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Dr Sharonne Zaks works with survivors of sexual assault and trauma. She also educates dentists on how to interact with these vulnerable patients, and provide sensitive care. By Frank Leggett
Melbourne dentist Dr Sharonne Zaks has always had an interest in working with anxious and phobic patients, and survivors of trauma. She has a natural rapport with these patients, in part due to her desire to connect without judgement. Her unhurried approach and ability to develop trusting relationships led to a positive reputation, and a busy practice built solely on word-of-mouth referrals. Patients from all over Australia travel to see her at her East St Kilda practice, Sharonne Zaks Dental. Today, she works extensively with sexual assault survivors, collaborates with the Victorian Centres Against Sexual Assault, and passionately advocates for a trauma-informed approach to dentistry.
“During a dental appointment, survivors of trauma often feel they have no agency or control over what’s about to happen to them,” she says. “That unpredictability creates intense anxiety which can manifest in many ways—often as a panic attack or dissociation.”
One of the most common reasons why survivors of sexual assault forgo proper dental care is that the appointment triggers memories of the assault, activating intense anxiety and panic. There are many parallels between the two experiences. These include—but are not limited to—lying underneath an authority figure in the horizontal position, penetration of the mouth with fingers and instruments, accidental touching due to the proximity of bodies, and latex as a reminder of condoms.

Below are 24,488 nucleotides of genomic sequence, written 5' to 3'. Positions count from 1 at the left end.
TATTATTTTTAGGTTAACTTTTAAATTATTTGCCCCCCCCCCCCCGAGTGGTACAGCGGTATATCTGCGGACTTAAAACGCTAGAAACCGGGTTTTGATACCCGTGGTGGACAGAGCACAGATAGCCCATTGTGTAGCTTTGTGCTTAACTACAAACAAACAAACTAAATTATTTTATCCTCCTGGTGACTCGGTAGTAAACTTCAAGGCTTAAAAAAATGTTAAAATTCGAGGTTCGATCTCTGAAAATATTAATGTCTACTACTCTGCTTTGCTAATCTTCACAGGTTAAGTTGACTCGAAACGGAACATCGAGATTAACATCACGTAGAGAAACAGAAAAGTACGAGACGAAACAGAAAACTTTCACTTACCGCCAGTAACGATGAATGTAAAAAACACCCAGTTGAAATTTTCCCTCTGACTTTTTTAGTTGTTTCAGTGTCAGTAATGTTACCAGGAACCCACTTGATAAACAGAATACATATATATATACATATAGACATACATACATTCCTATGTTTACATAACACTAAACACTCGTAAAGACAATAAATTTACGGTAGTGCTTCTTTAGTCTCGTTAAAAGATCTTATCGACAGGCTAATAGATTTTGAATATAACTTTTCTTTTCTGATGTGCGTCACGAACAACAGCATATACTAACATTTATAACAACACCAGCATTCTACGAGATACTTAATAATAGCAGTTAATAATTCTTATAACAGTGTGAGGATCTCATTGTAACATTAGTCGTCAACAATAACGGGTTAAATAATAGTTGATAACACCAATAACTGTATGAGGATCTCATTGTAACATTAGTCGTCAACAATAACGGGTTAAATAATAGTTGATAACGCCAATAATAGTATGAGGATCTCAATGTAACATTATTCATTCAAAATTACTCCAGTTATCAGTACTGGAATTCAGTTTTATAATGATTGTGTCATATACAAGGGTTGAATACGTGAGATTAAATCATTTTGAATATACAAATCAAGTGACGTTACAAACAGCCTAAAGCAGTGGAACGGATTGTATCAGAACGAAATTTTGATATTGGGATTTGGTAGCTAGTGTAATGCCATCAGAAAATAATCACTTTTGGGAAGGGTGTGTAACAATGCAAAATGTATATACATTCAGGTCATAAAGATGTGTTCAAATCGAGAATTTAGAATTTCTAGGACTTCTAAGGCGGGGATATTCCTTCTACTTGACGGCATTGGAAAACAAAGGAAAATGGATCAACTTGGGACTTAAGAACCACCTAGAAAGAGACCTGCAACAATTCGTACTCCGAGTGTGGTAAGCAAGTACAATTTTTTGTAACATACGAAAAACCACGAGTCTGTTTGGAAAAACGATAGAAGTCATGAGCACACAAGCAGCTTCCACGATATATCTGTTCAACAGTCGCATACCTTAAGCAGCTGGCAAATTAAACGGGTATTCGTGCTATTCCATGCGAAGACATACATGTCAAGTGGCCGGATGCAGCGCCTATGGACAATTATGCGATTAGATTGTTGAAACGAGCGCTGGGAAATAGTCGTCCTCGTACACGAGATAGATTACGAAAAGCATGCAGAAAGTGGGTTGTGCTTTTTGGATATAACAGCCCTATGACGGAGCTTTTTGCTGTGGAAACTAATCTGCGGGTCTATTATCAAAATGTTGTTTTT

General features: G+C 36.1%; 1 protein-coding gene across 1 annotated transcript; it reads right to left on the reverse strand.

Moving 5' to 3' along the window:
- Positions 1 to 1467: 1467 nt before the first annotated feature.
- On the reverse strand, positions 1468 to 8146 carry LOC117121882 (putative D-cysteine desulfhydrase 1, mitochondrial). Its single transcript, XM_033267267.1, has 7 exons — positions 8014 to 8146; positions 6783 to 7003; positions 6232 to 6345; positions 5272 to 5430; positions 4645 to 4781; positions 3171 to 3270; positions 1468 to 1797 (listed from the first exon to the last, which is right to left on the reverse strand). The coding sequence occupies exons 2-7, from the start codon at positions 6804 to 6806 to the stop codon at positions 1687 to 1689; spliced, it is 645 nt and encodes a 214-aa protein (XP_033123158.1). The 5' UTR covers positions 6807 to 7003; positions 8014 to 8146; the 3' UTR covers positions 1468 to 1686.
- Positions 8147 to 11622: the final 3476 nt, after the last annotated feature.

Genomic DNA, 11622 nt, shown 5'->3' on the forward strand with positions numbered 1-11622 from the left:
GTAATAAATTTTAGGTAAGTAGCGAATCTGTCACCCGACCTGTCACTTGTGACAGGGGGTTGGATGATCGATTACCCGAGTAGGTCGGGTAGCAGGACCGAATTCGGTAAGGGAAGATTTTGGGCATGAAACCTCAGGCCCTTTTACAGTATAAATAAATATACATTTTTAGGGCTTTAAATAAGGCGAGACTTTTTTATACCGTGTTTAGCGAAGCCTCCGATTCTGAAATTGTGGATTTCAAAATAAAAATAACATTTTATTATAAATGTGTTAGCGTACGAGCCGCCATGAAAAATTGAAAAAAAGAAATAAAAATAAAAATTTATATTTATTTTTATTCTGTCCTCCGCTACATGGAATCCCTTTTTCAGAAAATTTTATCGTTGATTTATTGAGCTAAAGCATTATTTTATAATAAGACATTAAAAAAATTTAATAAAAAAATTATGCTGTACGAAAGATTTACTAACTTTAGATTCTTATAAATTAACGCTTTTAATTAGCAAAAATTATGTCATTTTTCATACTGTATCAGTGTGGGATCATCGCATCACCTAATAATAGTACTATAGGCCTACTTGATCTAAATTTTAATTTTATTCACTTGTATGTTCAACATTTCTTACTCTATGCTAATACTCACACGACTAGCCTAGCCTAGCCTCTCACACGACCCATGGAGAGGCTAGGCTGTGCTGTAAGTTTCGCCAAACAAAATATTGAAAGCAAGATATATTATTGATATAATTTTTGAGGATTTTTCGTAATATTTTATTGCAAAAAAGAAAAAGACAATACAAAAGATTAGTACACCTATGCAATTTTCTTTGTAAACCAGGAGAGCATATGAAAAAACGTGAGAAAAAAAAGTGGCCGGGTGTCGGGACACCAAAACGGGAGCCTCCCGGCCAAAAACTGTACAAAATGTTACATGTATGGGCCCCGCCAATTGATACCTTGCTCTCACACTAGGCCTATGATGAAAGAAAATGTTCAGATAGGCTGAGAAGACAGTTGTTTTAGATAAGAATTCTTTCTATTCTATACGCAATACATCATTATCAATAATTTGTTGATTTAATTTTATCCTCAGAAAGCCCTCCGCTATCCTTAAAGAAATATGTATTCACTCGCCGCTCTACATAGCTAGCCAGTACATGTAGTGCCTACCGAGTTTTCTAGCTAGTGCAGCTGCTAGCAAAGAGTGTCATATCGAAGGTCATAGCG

Once a procedure begins, the patient often feels like they can’t move or speak. They’re stuck holding one position for a long time; a reminder of being pinned down. The numbness of local anaesthetic is another aspect of losing control. Overall, patients feel helpless due to the large power imbalance dental treatment creates physically, emotionally and psychologically. As Dr Zaks points out, “Sexual assault is as much about power as it is about sex.” When people are placed in the same physical position as when they were assaulted, memories often surface; it’s a survival mechanism.
There are other reasons survivors avoid the dentist. Offenders usually teach them that the abuse is all their fault; that they’re dirty, broken and damaged goods. This leads to low self-worth, usually from a young age, which includes the belief that they don’t deserve any type of care.
Survivors become extra sensitive to blame and fear judgement, anger and criticism, especially from authority figures such as dentists. For example, they fear being told off for the neglected state of their mouths. ‘Why aren’t you flossing? How often do you clean your teeth? You should have seen me sooner!’ In a survey of Victorian survivors’ dental experiences, one wrote, “I know my teeth are bad and I don’t want a lecture that makes me cry.”